Carolyn Rose, nursing director for the Summit County Health Department, said her organization had offered the FluMist vaccine since its introduction in 2003.
"We had a very good response to it," she said. "Kids love it and parents love it. [But] this year we have cancelled our order for FluMist. We will not be offering it."
Rose said Summit County Health Department adheres closely to CDC recommendations, so when the announcement of FluMist's ineffectiveness was communicated to them last week, they immediately moved away from it.
"We follow the CDC's recommendations pretty much to a T," she said. "So if they are telling us that the effectiveness is not going to be good this year and they are not recommending it, then we don't give it."
Rose said the efficacy of the flu vaccine varies from year to year, in large part because choosing which flu strains to guard against — which ones scientists believe will be prevalent that season — is an inexact science.
"If you look on the CDC website they actually have the year's studies I think going back to 2003 of what the efficacy is for the vaccine," Rose said. "And it ranged from 10 percent to 70 or 80 percent. So it does vary in how good it is. However, it is the only thing we have to protect ourselves from the flu."
Rose said the only advice she can give is the advice health experts always give — get vaccinated, wash your hands and, if you are sick, stay out of the public.
"Because not everybody gets the vaccine, and not everybody can deal with every type of flu virus, especially if they are immunocompromised in any way," she said.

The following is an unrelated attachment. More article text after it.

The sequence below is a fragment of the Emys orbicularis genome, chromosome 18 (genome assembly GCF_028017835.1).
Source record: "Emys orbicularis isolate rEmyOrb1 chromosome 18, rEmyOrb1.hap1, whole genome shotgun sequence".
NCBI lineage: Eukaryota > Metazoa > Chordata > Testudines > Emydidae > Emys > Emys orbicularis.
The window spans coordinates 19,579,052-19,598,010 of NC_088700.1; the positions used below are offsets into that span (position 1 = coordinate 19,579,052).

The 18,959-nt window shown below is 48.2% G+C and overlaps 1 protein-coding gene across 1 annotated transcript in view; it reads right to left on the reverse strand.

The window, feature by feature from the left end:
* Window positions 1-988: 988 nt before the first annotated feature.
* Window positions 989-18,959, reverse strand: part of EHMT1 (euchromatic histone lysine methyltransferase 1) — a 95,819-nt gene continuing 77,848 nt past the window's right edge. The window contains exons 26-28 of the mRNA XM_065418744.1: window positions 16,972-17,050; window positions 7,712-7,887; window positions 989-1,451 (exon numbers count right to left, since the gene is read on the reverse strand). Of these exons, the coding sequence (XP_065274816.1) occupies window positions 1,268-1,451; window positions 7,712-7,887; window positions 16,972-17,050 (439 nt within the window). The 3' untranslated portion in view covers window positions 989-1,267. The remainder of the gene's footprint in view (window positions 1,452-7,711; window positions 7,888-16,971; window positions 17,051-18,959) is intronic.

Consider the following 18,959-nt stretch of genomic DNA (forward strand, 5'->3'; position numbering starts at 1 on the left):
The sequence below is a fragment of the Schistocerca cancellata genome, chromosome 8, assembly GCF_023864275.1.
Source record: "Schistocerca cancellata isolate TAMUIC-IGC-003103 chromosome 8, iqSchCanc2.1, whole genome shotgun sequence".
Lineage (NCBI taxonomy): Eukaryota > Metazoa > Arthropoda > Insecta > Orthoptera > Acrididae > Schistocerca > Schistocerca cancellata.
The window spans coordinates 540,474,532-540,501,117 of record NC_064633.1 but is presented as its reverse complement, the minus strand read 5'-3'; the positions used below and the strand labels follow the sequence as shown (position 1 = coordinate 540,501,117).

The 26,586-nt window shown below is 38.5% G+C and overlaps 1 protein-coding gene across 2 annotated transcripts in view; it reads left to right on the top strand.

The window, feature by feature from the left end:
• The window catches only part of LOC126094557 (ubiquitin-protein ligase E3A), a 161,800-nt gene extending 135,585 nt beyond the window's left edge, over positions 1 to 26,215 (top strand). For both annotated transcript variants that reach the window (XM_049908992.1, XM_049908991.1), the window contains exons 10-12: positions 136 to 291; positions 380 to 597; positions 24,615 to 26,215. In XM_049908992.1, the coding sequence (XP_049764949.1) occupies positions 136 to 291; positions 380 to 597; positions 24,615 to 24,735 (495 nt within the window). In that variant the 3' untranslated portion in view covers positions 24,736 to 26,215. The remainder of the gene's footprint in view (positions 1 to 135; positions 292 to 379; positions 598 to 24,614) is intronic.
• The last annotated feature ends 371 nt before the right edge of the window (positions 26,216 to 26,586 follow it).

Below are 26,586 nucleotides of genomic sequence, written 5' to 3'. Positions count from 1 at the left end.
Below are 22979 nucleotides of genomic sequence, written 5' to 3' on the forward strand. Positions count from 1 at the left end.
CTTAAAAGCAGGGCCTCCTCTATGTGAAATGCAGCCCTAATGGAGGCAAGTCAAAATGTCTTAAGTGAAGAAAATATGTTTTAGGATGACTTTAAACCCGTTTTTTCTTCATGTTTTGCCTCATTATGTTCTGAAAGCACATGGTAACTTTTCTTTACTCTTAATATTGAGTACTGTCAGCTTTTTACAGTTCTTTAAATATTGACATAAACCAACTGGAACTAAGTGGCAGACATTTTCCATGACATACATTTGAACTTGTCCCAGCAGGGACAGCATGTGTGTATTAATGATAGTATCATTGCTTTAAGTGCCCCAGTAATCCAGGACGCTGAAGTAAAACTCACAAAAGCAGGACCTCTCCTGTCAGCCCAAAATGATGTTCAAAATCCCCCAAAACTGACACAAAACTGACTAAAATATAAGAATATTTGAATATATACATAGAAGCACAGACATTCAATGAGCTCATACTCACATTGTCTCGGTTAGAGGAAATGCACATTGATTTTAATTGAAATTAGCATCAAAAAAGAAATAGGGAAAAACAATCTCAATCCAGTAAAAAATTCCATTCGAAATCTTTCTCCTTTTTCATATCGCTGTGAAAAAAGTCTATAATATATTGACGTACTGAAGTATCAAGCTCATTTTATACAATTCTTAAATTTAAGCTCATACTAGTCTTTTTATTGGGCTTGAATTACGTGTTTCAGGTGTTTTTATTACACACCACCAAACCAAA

The Coynes said they are unsure what to do with this new information, how it fits into their understanding of what happened with Mackenzie. Michelle said one thing is for sure: the family is still firmly pro-vaccine.
"Mackenzie needed that vaccination. She needed that flu shot," Michelle said. "And I really believe her outcome could have been different. Vaccines save lives every day. Hers just wasn't effective."
Mark said he thinks they may try to advocate for a change in the CDC's recommendation process going forward.
"How does that information flow down to healthcare providers? Because ultimately they are the ones who are helping families make medical decisions," Mark said. "I think that's what we are searching out right now by talking about this. What can we do to have a positive impact on change so this doesn't happen to another family, where information was known to some degree, at some level, for quite some time, but not delivered through the system so informed decisions could be made?"
Mark said he wanted to take the opportunity to thank the Park City community for their support. The Coyne family had lived in Park City for only eight months when Mackenzie passed, but Mark said their neighbors embraced them wholeheartedly.
"Our neighbors, our friends, the people who are new to us and even people we don't know have been overwhelmingly supportive," he said. "It's a wonderful community and we're proud to be a part of it and thankful for that outreach of support.
"That's a nice part of this that we've found. Everybody came together to support us even though we are new here. We're thankful for that."